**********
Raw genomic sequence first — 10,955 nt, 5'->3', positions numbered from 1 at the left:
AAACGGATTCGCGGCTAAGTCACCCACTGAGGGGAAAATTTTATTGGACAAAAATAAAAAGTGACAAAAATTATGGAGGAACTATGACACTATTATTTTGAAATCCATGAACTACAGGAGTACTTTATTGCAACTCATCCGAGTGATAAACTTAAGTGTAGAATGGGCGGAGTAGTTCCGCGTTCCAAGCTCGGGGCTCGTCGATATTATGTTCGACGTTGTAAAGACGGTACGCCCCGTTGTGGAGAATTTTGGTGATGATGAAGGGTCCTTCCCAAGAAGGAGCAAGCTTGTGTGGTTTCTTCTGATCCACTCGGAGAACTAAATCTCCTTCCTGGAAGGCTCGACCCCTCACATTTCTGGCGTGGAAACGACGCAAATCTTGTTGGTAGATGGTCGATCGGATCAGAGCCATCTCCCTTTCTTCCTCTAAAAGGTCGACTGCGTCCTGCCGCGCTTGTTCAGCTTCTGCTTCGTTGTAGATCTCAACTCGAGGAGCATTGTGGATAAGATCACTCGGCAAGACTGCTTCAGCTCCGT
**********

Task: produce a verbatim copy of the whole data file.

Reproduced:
Raw genomic sequence first — 10,955 nt, 5'->3', positions numbered from 1 at the left:
AAACGGATTCGCGGCTAAGTCACCCACTGAGGGGAAAATTTTATTGGACAAAAATAAAAAGTGACAAAAATTATGGAGGAACTATGACACTATTATTTTGAAATCCATGAACTACAGGAGTACTTTATTGCAACTCATCCGAGTGATAAACTTAAGTGTAGAATGGGCGGAGTAGTTCCGCGTTCCAAGCTCGGGGCTCGTCGATATTATGTTCGACGTTGTAAAGACGGTACGCCCCGTTGTGGAGAATTTTGGTGATGATGAAGGGTCCTTCCCAAGAAGGAGCAAGCTTGTGTGGTTTCTTCTGATCCACTCGGAGAACTAAATCTCCTTCCTGGAAGGCTCGACCCCTCACATTTCTGGCGTGGAAACGACGCAAATCTTGTTGGTAGATGGTCGATCGGATCAGAGCCATCTCCCTTTCTTCCTCTAAAAGGTCGACTGCGTCCTGCCGCGCTTGTTCAGCTTCTGCTTCGTTGTAGATCTCAACTCGAGGAGCATTGTGGATAAGATCACTCGGCAAGACTGCTTCAGCTCCGT